Category Archives: writing

Gap Year Diaries #2- Kenyan Mardi Gras

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Gap Year Diaries #2- Kenyan Mardi Gras

Can’t wait for this years edition!

MIEL E KOTH

Hello beautiful people!

Mardi Gras has finally come to Kenya! Maybe a little bit late but hey, better late than never right? On the 7th of March, me, my sister & my best friend decided to go along and be part of Nairobi’s first ever Mardi Gras because well, why the hell not?

Fire dancers, dancing men on stilts, outrageous and colourful costumes and of course some amazing music. This event went down way better than I thought it would. With two different stages/dancefloors with two different types of music there was definitely something for everyone. Food stands, multiple bars, body painting stations and merch stands were on display all over the rather large venue. Confetti streamers and whistles being blown on the dancefloor, Cushions strewn across the balcony for anyone who needed a little bit of a break from the hectic vibe downstairs.

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‘tits…

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Will We?

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This first appeared on http://blog.storymojafestival.com/

Will We?

The generation of light, the dot COM generation, the baby boomers, 90s kids; all words used to describe this idealistic generation I was fortunate enough to be born in. Comprising of people born during and between in the mid 80s and the late 90s its the generation which I consider the greediest our country has seen so far (a trend that I don’t see changing). Born into a period of what we call awakening we grab whatever problem comes our way and vehemently, collectively fight it. Oppression, famine, authoritarianism, poaching, environmental degradation, poverty, domestic violence, ethnic hate, human trafficking, gay rights; all of these have fallen under our gaze and are being fought with our words and our actions.

We WILL be different!

We WILL make a difference!

We will CHANGE THE WORLD!

Will we?

I go through my Facebook newsfeed and I see a myriad of posts from different people (some of them by yours truly) that advocate for said change and I think “wont there be a time when we eventually just give up. Won’t life finally catch up with us, punch our collective nut sack and say STFU this is what reality is like; your dream of utopia is merely that, just a dream. Go on with your life, get a job, line up at times Tower for hours to pay your government and just generally give up. Forget about elephants and their plight, forget the issues of people in far away parts of the country, forget that your government is constantly in turmoil and forget that lady starving in the street. Gay bashing? Not your problem anymore. YOU NOW HAVE YOUR OWN PROBLEMS.”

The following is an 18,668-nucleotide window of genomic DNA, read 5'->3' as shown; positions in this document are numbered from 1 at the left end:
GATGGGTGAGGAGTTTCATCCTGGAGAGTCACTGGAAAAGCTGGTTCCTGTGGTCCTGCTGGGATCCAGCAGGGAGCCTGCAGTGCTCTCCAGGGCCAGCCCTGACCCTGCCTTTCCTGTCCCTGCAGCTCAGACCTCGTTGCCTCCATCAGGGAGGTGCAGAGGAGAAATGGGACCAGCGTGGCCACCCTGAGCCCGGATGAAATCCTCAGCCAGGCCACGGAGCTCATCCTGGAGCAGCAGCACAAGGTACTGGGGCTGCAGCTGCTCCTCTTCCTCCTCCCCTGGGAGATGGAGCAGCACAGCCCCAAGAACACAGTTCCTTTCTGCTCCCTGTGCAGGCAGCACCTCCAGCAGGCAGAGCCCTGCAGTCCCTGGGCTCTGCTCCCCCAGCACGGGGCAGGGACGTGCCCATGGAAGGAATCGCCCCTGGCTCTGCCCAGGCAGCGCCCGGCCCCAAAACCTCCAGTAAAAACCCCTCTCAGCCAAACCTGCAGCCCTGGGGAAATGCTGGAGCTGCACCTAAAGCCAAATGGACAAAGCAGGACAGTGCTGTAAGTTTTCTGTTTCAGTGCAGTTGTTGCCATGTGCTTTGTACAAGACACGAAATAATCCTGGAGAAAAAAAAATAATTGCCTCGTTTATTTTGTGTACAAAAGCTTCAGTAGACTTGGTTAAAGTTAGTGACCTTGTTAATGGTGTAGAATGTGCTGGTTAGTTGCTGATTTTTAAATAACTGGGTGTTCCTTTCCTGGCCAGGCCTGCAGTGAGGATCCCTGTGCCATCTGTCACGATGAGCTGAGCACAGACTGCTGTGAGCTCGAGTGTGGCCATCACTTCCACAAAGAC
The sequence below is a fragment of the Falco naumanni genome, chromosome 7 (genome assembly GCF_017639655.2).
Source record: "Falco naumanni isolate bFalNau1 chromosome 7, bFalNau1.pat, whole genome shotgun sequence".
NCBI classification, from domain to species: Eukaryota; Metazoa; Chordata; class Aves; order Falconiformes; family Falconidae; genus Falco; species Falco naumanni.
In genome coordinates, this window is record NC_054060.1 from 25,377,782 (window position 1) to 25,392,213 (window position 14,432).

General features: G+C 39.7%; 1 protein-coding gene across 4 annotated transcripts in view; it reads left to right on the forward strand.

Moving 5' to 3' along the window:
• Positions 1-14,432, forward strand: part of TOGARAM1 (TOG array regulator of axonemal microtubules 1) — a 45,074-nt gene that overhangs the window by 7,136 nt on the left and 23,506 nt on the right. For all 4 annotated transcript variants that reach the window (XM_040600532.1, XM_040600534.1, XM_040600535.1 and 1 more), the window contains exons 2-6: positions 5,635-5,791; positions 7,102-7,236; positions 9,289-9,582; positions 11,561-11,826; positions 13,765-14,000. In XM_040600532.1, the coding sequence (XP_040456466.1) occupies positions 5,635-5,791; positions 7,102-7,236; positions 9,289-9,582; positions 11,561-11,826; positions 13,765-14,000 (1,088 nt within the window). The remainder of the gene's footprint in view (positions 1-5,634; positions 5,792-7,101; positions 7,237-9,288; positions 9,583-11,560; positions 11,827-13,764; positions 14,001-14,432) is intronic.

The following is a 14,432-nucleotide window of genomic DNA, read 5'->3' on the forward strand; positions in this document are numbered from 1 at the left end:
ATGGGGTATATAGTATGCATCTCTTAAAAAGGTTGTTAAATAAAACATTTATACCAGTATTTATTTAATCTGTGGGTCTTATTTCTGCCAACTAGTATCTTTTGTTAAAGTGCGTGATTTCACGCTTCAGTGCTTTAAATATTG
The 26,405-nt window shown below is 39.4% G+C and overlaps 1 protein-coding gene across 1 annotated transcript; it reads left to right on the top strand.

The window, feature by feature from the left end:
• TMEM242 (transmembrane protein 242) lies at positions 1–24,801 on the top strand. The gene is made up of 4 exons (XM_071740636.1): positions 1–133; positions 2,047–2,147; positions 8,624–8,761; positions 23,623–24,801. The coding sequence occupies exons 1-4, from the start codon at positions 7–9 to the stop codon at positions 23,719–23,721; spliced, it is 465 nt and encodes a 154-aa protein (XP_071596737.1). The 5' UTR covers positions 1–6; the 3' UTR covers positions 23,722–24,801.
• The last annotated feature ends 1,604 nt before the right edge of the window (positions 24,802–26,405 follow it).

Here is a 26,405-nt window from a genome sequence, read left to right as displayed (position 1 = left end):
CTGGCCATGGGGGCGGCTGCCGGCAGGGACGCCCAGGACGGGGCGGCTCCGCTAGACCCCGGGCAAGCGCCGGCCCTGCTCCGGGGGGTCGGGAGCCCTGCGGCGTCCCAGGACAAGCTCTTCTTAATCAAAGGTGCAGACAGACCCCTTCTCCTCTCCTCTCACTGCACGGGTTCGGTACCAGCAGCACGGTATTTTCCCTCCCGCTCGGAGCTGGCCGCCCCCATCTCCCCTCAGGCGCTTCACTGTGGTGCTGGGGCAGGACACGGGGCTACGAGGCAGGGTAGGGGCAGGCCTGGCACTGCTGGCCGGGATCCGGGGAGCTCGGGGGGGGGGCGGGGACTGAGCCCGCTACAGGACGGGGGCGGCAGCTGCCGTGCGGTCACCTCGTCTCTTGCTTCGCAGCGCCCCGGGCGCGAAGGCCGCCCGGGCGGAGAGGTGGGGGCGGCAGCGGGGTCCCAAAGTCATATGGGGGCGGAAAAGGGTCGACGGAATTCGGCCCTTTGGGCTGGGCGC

This happened to the previous generation didn’t it?  I mean think about it idealistic students who once rioted in the streets calling for change suddenly found themselves holders of degrees, part of the human production line that is now our country. Plans for halting city business the attention of he government became household budgets and tax return forms. But it didn’t happen to them all. Some still are active in trying to get our country to the right place it should be in socially, politically and economically. Other however, read from a different script.

Some activists for political and social change are now on the other side of the fence. Our generation hidden behind our laptop and smart phone screens now protests against a government built by our predecessors and the people they fought to oust. They got arrested and beaten by the establishment, spent years in detention and once they finally got into a position to change things what did they do? They said, “It’s our turn to eat”. Coup plans and .Not too long ago they were throwing stones, chanting slogans like ‘bado mapambano’ as they tried to bring down an elitist establishment but now here they are featured on “Who Owns Kenya” and nearly every rich list that doesn’t end with “under 40.”

Why do we think we’ll be any different? Once we get our degrees our high paying salaries and our responsibilities will we still have the time to join in the never-ending struggle that is democracy? Will we become a cog in the corporate machine? Or will our kids take up the mantle against our former colleagues who will then be holding the reins of power with our current leaders whispering in their ears. Will they look at us and ask

YOU could have been different,

YOU could have made a difference,

YOU could have CHANGED THE WORLD

WHY didn’t you?

Will we look back, shrug our shoulders and say, “Well, we did try.”

I hope not.

TTYL world

Adam Kiboi

Activism and Retirement (Giving up? Quiting?)

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Im sure by now since none of you live under a rock you’ve heard that Boniface Mwangi, has retired.  If you don’t recognize the name I’m sure you remember his image from the multiple times you’ve seen him subjected to a thorough ass butt whopping by our governments so called security forces. Sometimes we even get to see him carted off by the same security forces as he usually chants some slogan or other relating to the protest at that time, all these in effort to get the rather outspoken photographer to STFU. It seems that… it worked. His reasons however  valid have honestly pissed a lot of people off, yours truly included… I just think he should have lied a little bit.